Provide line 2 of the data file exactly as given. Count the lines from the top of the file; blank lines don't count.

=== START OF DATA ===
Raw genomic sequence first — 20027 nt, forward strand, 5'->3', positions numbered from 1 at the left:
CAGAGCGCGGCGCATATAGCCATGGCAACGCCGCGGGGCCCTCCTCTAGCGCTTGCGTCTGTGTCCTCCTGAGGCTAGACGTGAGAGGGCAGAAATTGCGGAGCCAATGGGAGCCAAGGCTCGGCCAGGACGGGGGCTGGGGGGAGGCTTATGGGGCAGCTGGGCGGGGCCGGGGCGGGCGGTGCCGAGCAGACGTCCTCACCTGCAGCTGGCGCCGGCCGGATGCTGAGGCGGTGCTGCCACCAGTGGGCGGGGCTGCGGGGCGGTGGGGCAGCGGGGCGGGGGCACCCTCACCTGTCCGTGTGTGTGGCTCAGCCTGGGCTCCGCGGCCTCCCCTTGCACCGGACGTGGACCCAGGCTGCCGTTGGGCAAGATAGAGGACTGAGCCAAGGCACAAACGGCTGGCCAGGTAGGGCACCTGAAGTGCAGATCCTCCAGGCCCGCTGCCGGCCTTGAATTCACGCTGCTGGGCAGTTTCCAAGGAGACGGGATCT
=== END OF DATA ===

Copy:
CAGAGCGCGGCGCATATAGCCATGGCAACGCCGCGGGGCCCTCCTCTAGCGCTTGCGTCTGTGTCCTCCTGAGGCTAGACGTGAGAGGGCAGAAATTGCGGAGCCAATGGGAGCCAAGGCTCGGCCAGGACGGGGGCTGGGGGGAGGCTTATGGGGCAGCTGGGCGGGGCCGGGGCGGGCGGTGCCGAGCAGACGTCCTCACCTGCAGCTGGCGCCGGCCGGATGCTGAGGCGGTGCTGCCACCAGTGGGCGGGGCTGCGGGGCGGTGGGGCAGCGGGGCGGGGGCACCCTCACCTGTCCGTGTGTGTGGCTCAGCCTGGGCTCCGCGGCCTCCCCTTGCACCGGACGTGGACCCAGGCTGCCGTTGGGCAAGATAGAGGACTGAGCCAAGGCACAAACGGCTGGCCAGGTAGGGCACCTGAAGTGCAGATCCTCCAGGCCCGCTGCCGGCCTTGAATTCACGCTGCTGGGCAGTTTCCAAGGAGACGGGATCT